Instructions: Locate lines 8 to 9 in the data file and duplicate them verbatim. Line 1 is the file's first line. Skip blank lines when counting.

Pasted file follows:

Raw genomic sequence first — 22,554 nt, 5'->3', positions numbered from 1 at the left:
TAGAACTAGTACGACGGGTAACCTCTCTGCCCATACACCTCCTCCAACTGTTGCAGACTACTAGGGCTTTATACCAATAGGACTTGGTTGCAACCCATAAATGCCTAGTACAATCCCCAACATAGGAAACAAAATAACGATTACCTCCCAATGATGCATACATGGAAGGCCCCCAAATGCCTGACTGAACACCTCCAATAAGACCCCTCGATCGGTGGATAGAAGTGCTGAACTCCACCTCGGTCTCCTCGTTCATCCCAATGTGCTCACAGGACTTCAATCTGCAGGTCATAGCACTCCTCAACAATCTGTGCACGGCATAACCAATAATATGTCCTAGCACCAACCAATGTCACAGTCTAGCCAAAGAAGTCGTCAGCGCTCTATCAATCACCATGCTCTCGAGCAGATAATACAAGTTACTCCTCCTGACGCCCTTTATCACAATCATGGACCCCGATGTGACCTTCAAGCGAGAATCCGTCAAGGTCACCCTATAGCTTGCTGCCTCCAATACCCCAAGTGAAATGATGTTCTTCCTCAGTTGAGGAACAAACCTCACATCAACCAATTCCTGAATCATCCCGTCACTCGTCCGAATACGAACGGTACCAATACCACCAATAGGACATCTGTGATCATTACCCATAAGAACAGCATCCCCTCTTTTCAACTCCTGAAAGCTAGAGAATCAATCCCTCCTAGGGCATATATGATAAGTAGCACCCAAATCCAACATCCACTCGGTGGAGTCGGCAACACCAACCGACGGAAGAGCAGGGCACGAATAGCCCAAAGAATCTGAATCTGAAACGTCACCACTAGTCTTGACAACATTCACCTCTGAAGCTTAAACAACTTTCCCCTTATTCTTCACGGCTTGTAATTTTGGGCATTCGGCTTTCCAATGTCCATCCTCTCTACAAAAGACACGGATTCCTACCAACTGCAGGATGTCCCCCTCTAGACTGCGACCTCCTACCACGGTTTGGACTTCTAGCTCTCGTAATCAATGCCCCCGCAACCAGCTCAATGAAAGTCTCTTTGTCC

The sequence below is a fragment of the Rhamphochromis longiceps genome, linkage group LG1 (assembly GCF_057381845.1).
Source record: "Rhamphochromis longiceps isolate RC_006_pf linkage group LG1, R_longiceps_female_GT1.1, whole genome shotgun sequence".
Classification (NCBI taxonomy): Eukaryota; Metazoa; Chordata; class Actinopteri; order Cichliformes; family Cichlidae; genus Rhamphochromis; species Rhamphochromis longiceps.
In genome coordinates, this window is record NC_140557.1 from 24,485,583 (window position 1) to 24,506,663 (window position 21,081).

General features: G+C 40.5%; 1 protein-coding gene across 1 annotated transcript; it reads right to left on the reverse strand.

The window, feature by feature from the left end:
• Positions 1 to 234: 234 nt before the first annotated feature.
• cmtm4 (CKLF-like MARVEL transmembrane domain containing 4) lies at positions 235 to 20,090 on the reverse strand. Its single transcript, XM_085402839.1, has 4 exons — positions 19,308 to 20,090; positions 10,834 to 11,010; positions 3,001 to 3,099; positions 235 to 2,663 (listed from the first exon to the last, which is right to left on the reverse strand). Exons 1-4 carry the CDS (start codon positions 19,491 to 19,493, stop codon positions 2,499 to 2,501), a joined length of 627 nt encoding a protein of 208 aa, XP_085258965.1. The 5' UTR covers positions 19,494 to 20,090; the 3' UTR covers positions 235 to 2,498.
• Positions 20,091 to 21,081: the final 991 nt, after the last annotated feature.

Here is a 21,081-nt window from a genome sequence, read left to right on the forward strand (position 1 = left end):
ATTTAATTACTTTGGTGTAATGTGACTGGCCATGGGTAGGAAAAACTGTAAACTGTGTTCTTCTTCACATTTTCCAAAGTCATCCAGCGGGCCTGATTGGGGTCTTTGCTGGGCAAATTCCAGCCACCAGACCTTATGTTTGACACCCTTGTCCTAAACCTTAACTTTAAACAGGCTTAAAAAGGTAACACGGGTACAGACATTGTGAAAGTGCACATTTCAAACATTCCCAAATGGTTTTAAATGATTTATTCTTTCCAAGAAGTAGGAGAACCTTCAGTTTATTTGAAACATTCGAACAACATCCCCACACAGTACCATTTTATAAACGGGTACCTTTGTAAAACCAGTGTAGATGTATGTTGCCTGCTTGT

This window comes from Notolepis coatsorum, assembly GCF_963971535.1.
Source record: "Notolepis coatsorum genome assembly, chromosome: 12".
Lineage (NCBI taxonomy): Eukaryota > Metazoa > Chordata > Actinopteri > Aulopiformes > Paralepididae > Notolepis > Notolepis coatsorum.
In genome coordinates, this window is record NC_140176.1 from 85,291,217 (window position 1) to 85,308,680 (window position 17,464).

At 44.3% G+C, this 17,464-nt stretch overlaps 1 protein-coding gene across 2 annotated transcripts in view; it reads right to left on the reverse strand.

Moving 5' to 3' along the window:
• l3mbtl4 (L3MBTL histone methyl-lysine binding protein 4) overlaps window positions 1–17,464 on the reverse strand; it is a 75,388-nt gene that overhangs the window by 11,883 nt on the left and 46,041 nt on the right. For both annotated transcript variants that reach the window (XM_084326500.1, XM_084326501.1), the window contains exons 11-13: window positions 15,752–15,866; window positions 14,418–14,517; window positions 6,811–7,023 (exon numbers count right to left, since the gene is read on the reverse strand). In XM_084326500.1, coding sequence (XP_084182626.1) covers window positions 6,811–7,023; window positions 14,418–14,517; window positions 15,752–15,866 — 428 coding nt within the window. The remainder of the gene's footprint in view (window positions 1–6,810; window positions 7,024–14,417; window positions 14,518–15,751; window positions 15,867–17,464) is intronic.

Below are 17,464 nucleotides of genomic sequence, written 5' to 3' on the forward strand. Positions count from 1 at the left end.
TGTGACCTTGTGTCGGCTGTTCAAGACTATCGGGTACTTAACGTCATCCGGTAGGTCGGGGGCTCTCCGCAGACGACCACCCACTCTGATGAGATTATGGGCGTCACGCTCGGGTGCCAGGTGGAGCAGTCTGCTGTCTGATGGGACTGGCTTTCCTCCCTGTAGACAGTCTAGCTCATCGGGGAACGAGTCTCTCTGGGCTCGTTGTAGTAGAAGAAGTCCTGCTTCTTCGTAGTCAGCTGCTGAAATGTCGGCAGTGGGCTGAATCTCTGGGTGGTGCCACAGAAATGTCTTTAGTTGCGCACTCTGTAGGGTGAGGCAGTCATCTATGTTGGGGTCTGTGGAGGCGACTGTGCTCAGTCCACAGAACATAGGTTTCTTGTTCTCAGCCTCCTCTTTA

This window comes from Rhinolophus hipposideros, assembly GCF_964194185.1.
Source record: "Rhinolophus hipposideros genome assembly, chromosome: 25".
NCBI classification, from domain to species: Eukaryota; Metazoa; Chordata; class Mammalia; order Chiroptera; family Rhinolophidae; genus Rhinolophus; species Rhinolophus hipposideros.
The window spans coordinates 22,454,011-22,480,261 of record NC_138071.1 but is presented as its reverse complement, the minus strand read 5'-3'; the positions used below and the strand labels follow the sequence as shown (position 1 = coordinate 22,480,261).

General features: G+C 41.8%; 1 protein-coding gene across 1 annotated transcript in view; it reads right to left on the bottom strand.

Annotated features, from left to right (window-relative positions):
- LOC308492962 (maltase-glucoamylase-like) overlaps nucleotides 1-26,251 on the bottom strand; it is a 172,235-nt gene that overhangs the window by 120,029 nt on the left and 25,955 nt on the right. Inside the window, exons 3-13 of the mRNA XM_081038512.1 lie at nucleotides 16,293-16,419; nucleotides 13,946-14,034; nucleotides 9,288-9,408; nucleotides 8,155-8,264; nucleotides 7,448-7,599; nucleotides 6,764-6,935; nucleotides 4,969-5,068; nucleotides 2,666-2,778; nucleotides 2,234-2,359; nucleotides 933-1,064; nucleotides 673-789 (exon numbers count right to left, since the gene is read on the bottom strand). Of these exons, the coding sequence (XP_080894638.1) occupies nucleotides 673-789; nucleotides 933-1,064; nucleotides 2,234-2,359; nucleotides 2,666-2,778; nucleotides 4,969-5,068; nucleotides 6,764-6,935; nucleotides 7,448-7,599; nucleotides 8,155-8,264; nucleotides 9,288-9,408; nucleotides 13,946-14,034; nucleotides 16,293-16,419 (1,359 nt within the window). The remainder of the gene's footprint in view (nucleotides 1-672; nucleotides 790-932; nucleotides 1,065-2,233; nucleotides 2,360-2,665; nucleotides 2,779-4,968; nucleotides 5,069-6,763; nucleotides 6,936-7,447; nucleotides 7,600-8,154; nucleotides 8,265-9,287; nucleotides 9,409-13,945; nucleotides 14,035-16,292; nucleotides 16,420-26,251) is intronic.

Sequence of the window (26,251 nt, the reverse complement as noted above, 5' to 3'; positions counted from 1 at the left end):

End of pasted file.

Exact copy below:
The window, feature by feature from the left end:
• Positions 1 to 234: 234 nt before the first annotated feature.